My last post asserted that I had a very good understanding of my basic nature, what kind of person I would become, by the time I was around 17 years old, following the 4 years of testing of my self-assessment at around 13 years old. In that last post, I criticized my 17-year old self for not accepting as truth what I knew about myself. I don’t criticize my 13 year old self for not taking my self-assessment more seriously.
Before I started writing that post, I started with a different question. What would it have been like if I were a 17 year old today. After transferring events from my young life to the events and environment of the past 17 years, I count myself lucky to have started life when I did even as I imagine that I would have been luckier if I had started it a century earlier.
I realize that that age group is at least vigorously discussing concepts that drop words like MGTOW and red- and blue-pills. I have no doubt I would have considered those ideas seriously. But I also remind myself of the fact that I didn’t trust my intuitions at the time, so I probably would not have trusted them now. I would also be seeped into the discussions of feminism, social justice, and the necessity of higher education.
Certainly, the imperative to pursue higher education has become stronger now than it was when I was young. Failing to reach a bachelor’s degree today is probably similar to failing to complete high-school when I was young. On top of that, we expect it to take longer to get through college, setting a reasonable age of leaving the education system at around 26 years old (perhaps with an advanced degree, perhaps not).
I can imagine myself following the path of least resistance and thus delaying by several years the arrival at the point I am now.
I started thinking of this based on a different question of what kind of advice or guidance I would give my son or grandson of the same age at this time. He would have come to his own assessments of what he is like, and it is likely to be very different from my own. However, I would expect a very similar timeline. He would begin to understand what type of person he was by the time he reached 13, and the subsequent 4 years of testing would give him enough proof to conclude he would be right.
I’m thinking specifically about males here. I have some thoughts about paternal advice and guidance to females, but it would be different and follow different age milestones. Given the current climate, I don’t expect my paternalism would be very well received by a female. In any event, I think the modern child-development and education system is currently optimized for females. As a male, I will suspend my objections for how females are raised and educated. They are females. The education and social indoctrination systems (as well as many job opportunities) are fully feminized, in my opinion.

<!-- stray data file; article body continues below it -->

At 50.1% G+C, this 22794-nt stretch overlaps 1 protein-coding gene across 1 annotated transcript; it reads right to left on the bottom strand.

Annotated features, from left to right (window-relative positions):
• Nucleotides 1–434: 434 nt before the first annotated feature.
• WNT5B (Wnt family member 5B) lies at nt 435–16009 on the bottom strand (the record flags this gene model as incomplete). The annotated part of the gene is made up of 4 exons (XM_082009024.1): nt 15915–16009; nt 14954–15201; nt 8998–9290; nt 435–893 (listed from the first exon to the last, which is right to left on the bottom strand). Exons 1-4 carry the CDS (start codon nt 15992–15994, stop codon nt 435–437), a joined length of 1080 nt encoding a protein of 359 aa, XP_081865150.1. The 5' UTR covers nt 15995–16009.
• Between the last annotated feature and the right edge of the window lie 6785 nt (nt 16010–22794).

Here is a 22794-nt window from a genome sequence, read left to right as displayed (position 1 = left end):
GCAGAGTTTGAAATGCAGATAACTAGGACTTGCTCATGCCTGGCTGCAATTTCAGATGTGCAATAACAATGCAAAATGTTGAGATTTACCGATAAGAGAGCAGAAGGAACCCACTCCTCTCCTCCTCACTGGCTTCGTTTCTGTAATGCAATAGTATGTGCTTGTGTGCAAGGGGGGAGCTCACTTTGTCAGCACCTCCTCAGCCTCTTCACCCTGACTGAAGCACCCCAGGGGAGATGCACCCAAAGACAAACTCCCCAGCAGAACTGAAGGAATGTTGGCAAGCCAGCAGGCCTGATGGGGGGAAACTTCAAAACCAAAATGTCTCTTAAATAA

Because these systems of education and development of children, adolescents, and young adults are so feminized, I believe this is detrimental to males. These systems have answers to male’s questions about who they are and who they will become. Those answers are feminized. The answers are in terms of attention-deficits, uncontrolled masculinity, or personal identity. All of these are answered with disciplinary and pharmaceutical treatments. A male being authentic to his nature deviates from the feminized ideas of being. Most likely they would be treated as needing medical or remedial help for ADHD, depression, or puberty-blockers, or whatever.
The objective is to get through education to a college degree that is deliberated retarded in pace in order to accommodate the largest population, a pace where a BS degree can take 20 years or more of education past kindergarten, or 12 years past the age when a young man will figure out what he is going to become.
My own personal recollection of being 13 is that of extreme impatience with the pace of my education. I eagerly read ahead in the subjects I was interested in (especially physics and mathematics), and even sought out books meant for later grades or even college. I specifically recall being disciplined in class for trying to push the class faster than the teacher wanted, for example blurting answers even when the teacher deliberately avoided me for the valid goal of getting others to participate. I also recall bad grades resulting from disregard of uninteresting subjects such as history or literature. I’m sure a little ADHD medication would have helped solve both of these problems.
Our current system of developing young people is to standardize on a particular pace that eventually became spelled out the common-core curriculum that specifies specific skills to be mastered at specific ages, and those target ages are the same for all students, particularly both girls and boys.
As an engineer, I appreciate the efficiency of assembly line method that optimizes between quality and volume so that the adequately developed students exit the system at about the same time. At the same time, this system is mass-production of men and women developed for the working life analogous to affordable products stocked in discount warehouse stores, products destined to be disposed of in a few years.
As with mass-produced products sold in discount stores, specialty high-end stores remain competitive for the specialized markets needing more expensive higher quality products. An analogy is the low-cost electric drill that will satisfy most do-it-yourself home projects will not satisfy the full time professional carpenter. The development of the more expensive product requires a specialization for quality throughout the entire supply chain: better materials, better machining processes, and better craftsmanship. In some cases, the rejects of the production of high-quality products are repackaged or recycled into lower-cost products for mass production.
I think a similar analogy applies to the education of men. As a society we benefit from men developed to their best capacity. That development may have various disappointments who can still benefit from the existing slower development process. Society will benefit from both, at different values. The men will benefit by being able to exercise their strengths without the distractions of developing irrelevant weaknesses.